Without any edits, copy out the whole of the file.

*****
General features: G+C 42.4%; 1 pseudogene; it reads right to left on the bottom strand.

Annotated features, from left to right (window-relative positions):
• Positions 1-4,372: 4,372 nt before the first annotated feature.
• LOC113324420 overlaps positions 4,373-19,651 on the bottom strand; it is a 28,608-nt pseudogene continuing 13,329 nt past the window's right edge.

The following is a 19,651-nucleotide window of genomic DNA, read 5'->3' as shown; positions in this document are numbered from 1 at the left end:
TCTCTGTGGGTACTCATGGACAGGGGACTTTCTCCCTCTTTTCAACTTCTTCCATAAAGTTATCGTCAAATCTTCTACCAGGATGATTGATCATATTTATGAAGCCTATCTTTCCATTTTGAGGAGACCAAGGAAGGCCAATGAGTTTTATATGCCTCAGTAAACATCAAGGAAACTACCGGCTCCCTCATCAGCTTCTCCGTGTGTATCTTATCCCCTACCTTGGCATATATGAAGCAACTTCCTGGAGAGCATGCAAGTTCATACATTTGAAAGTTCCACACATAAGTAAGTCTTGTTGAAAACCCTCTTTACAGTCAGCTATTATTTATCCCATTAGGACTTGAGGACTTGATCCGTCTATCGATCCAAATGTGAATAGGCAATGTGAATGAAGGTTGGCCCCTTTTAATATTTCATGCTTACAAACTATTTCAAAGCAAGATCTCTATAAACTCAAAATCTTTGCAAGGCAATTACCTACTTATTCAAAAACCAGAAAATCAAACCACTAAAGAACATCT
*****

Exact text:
General features: G+C 42.4%; 1 pseudogene; it reads right to left on the bottom strand.

Annotated features, from left to right (window-relative positions):
• Positions 1-4,372: 4,372 nt before the first annotated feature.
• LOC113324420 overlaps positions 4,373-19,651 on the bottom strand; it is a 28,608-nt pseudogene continuing 13,329 nt past the window's right edge.

The following is a 19,651-nucleotide window of genomic DNA, read 5'->3' as shown; positions in this document are numbered from 1 at the left end:
TCTCTGTGGGTACTCATGGACAGGGGACTTTCTCCCTCTTTTCAACTTCTTCCATAAAGTTATCGTCAAATCTTCTACCAGGATGATTGATCATATTTATGAAGCCTATCTTTCCATTTTGAGGAGACCAAGGAAGGCCAATGAGTTTTATATGCCTCAGTAAACATCAAGGAAACTACCGGCTCCCTCATCAGCTTCTCCGTGTGTATCTTATCCCCTACCTTGGCATATATGAAGCAACTTCCTGGAGAGCATGCAAGTTCATACATTTGAAAGTTCCACACATAAGTAAGTCTTGTTGAAAACCCTCTTTACAGTCAGCTATTATTTATCCCATTAGGACTTGAGGACTTGATCCGTCTATCGATCCAAATGTGAATAGGCAATGTGAATGAAGGTTGGCCCCTTTTAATATTTCATGCTTACAAACTATTTCAAAGCAAGATCTCTATAAACTCAAAATCTTTGCAAGGCAATTACCTACTTATTCAAAAACCAGAAAATCAAACCACTAAAGAACATCT